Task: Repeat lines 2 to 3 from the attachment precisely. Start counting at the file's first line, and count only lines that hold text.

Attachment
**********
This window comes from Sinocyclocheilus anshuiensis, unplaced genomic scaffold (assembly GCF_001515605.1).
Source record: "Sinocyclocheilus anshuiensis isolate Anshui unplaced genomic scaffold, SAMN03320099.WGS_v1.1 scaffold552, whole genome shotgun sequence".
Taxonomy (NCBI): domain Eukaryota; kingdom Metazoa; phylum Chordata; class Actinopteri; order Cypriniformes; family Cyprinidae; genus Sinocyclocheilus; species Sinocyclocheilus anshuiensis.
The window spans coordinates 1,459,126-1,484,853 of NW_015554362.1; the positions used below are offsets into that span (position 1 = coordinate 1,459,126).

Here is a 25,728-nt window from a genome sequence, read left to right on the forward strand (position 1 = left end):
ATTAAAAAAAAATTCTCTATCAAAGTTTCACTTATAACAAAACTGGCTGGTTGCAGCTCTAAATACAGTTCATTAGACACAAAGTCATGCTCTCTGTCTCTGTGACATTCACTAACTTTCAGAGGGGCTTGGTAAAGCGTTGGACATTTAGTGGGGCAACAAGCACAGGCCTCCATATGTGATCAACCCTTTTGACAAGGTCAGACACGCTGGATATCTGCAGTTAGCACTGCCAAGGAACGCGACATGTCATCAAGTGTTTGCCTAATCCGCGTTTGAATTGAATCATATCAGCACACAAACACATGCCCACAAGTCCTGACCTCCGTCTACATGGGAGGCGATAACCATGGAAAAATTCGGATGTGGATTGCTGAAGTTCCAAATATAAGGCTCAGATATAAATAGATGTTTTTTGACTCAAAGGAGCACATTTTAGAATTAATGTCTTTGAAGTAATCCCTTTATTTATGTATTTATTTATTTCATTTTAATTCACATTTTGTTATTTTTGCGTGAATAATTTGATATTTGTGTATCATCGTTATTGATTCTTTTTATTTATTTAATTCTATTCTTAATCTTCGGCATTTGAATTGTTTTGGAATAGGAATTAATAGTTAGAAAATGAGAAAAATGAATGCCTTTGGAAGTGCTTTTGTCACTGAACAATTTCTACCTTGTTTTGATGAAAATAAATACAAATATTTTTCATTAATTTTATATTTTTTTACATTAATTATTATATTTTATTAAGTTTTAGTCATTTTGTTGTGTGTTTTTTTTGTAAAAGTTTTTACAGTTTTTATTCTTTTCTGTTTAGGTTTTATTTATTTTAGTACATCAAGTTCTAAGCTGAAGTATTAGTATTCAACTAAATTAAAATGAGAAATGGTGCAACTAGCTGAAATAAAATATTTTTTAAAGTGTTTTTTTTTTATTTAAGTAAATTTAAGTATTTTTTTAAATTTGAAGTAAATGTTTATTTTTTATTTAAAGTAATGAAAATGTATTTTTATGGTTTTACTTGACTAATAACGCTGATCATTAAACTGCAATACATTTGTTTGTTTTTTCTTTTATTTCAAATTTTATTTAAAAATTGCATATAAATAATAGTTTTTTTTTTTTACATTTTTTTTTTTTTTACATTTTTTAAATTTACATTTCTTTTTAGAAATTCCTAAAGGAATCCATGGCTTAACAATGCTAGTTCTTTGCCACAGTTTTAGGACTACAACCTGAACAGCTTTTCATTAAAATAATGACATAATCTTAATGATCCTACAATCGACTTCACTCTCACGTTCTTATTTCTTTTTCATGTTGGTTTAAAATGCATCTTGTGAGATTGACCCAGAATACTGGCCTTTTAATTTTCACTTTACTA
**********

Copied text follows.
Source record: "Sinocyclocheilus anshuiensis isolate Anshui unplaced genomic scaffold, SAMN03320099.WGS_v1.1 scaffold552, whole genome shotgun sequence".
Taxonomy (NCBI): domain Eukaryota; kingdom Metazoa; phylum Chordata; class Actinopteri; order Cypriniformes; family Cyprinidae; genus Sinocyclocheilus; species Sinocyclocheilus anshuiensis.